How Hudson Yards is Trying to Create the Mall of the Future with a $2Bln Investment

Shops and Restaurants at Hudson Yards Credit: Related

Shops and Restaurants at Hudson Yards Credit: Related

By Tricia McKinnon

The Shops and Restaurants at Hudson Yards, part of the $25 billion Hudson Yards development in Manhattan New York debuted on March 15, 2019.  It is the developers’ Related Companies and Oxford Properties Group’s take on what the mall of the future should look like.  With residential space (estimated at over 4,000 units), office space, a hotel run by Equinox and Shed a cultural and art centre it is more like a mini city than your typical mixed-use shopping centre.  The retail space alone cost $2 billion to develop. In a retail climate that has been fraught with store closures, with the number of store closings in the United States coming in at 7,888 year to date according to Coresight research and the number of store openings trailing at 3,239, the developers went all in when trying to construct a shopping experience that would resonate with shoppers.  

The mall has one million square feet of retail space and it capitalizes on many of the current retail trends from: direct to consumer brands moving into bricks and mortar space to a focus on experiences.  The developers left nothing to chance.  Take a look at what the mall has to offer and see if it sounds like the kind of shopping experience that you hope pops up somewhere near you.

1. With all of the store closures over the last few years mall operators have been scrambling to fill empty space.  This has led to a trend in more flexible lease terms.  Mall leases to retailers can be as long as 10 years but within the new Shops and Restaurants at Hudson Yards there are leases that are as short as one year and as long as seven years.  Speaking about this Webber Hudson, Executive Vice President for Related said: “with emerging brands, we lean into them and try to limit the terms to shorter terms because they don’t have the track record.”“We need to hedge our exposure so that if it doesn’t work out, we’re not sitting there with something we didn’t bargain for.”

2. Some of the brands that are taking advantage of short lease terms are digital native brands that move offline not only to gain more exposure but to reduce the high customer acquisition costs that go along with a direct to consumer business.  This is a win-win situation for digital native brands and Shops at Hudson Yards that has resulted in a number of digital natives with stores at the mall including: Rhone, M.Gemi, b8ta and Mack Weldon on what is called the: “Floor of Discovery.”  Not only is it beneficial to the brands looking to gain more exposure but it can be a boon for traffic as customers try to see the in real life version of their favourite online only stores.  Glossier and Warby Parker are two of many digitally native brands that have opened bricks and mortar stores to great success.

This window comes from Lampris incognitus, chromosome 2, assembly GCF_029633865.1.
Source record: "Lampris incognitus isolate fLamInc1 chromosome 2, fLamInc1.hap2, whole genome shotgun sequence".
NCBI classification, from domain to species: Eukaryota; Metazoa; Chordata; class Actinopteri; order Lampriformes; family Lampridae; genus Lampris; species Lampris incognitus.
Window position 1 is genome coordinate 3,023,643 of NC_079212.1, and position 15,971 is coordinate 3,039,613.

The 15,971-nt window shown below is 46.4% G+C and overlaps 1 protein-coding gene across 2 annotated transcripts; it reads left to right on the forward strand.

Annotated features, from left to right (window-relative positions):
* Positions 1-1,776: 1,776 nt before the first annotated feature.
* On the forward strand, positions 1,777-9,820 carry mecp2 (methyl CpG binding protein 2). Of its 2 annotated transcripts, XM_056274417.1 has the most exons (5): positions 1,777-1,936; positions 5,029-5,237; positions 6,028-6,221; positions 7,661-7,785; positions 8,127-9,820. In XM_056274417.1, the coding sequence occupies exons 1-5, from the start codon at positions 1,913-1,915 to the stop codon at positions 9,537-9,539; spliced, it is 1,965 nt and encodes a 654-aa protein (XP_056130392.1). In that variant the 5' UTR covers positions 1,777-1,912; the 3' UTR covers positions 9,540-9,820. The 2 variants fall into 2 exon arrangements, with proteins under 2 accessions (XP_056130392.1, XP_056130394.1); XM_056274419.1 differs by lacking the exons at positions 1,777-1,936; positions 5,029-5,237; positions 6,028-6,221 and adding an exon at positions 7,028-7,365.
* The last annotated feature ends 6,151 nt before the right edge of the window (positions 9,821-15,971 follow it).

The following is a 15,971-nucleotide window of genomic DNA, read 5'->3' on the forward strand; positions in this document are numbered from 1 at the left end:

3. The movement towards offering more experiences is another trend that the developers have bet on.  From restaurants, to a gym, to a hotel, to co-working spaces there isn’t much that you can’t do during a visit to this property.  For example, Equinox opened its first hotel at Hudson Yards and it contains its largest gym in the world.  For the foodie in you there are places to eat run by popular chefs including Thomas Keller and David Chang. The mall also has cocktail bars for all the of office works looking to grab a quick drink after work. 

There is even a business in the mall called 3DEN.  3DEN is: “your space to make the most of your time between places. Space for productivity, peace, or a little of both.”  Customers can take a nap or grab a shower if they want. The many amenities included in 3DEN’s space include: Casper nap pods, a meditation room, a yoga room, private showers and sound proof photo booths.  To use 3DEN it costs customers $6 for 30 minutes. 3DEN hopes that corporations sign up to use the space to provide their employees with a way to get a breather from open office layouts which are used by many companies but are often not the best for productivity.  The Hudson Yards complex also contains an arts and cultural centre called Shed that hosts live concerts.  For example, to celebrate the opening of Shed there was a five night concert series featuring African American music.   There is also an exhibition space in the Shops at Hudson Park called Snark Park that features immersive and interactive art installations that change three times per year. 

It seems as if the Shops at Hudson Yards is trying to implement many of the prevailing retail trends at the same time.  But will it work?  Certainly having a community of people from residences and offices will naturally drive traffic into the mall.  Some of the experiences sound a little gimmicky like the ability to grab a shower at 3DEN but at least the developers are making an effort to move away from the mall of the past where the biggest attraction outside of shopping was the food court.  Instead of saying if we build it they will come the developers have literally built it and the traffic via the offices and residential space should give the development a natural uplift.

 

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